TOWSON, Md. - Baltimore County Schools will start using metal detecting wands, immediately.
The news comes after a series of incidents -- the first, on the very first day of school. Another student shot 17-year-old Daniel Borowy inside the cafeteria at Perry Hall High School.
He is now out of the hospital and recovering..
Then on September 11th, police say a teen brought a gun to Stemmers Run Middle School, and was disarmed by a teacher.
And on Tuesday another weapon was found on a student -- this time a bb gun at Owings Mills High School.
Now at least part of the answer, according to the county police chief -- metal detectors.
"This technology allows us to use this new tool to enhance visual observation when reasonable suspicion exists that something just isn't right in the school building," said Chief Jim Johnson.
After the Stemmers Run incident, the county's new superintendent, Dr. Dallas Dance, said he wasn't ready to bring in metal detectors, yet.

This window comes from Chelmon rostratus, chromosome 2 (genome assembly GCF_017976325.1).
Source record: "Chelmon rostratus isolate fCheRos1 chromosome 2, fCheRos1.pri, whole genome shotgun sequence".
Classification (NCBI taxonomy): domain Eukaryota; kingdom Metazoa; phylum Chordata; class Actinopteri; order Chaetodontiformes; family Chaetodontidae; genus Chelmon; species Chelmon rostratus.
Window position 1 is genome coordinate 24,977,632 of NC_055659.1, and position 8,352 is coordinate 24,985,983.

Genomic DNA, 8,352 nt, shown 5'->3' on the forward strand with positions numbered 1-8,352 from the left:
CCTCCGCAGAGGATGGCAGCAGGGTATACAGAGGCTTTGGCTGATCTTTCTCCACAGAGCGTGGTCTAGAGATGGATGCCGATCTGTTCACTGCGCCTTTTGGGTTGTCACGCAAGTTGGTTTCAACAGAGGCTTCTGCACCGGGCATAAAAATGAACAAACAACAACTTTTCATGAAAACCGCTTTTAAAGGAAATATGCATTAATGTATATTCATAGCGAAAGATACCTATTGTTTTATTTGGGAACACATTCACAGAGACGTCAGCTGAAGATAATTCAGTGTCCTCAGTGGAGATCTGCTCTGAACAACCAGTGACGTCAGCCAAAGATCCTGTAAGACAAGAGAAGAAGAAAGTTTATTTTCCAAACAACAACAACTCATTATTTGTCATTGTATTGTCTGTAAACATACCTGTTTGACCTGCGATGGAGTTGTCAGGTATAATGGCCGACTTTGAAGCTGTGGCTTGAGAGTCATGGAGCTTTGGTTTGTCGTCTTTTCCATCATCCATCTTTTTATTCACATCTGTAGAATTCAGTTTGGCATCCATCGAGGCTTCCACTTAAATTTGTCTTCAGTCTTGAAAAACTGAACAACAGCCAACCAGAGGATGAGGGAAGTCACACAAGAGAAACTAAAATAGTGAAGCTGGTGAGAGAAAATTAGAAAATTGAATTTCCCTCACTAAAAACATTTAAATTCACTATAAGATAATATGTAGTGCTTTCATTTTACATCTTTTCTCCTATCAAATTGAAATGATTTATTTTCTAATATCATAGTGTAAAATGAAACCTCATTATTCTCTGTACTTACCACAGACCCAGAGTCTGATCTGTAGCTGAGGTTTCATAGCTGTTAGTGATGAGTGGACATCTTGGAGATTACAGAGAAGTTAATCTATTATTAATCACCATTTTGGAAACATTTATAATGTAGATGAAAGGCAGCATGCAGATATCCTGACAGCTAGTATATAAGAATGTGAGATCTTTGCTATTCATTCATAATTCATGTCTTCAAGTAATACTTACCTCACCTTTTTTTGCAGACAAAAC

"We need to take a deliberate approach to it. And there have been school systems and schools around the country that have installed metal detectors and have still had incidents to occur," he said at the time.
But starting Thursday, the police chief says every school resource officer will have access to the hand-held "wand" devices.
Parents we spoke with say it's a good idea.
"They will be less likely to bring something like that that could cause harm to another child in the school, whether it be a knife or a gun or whatever it is," said Barry Rumsey.
"We do need to be extra vigilant and do what we need to do to make sure we protect the children in school and make a safe environment for them," said Jon Newman, whose son attends Perry Hall Middle School.
The police chief says the wands won't be used for random searches, but only when a school resource officer has a reasonable suspicion that someone in the school has a weapon.
Christian Schaffer, ABC2 News.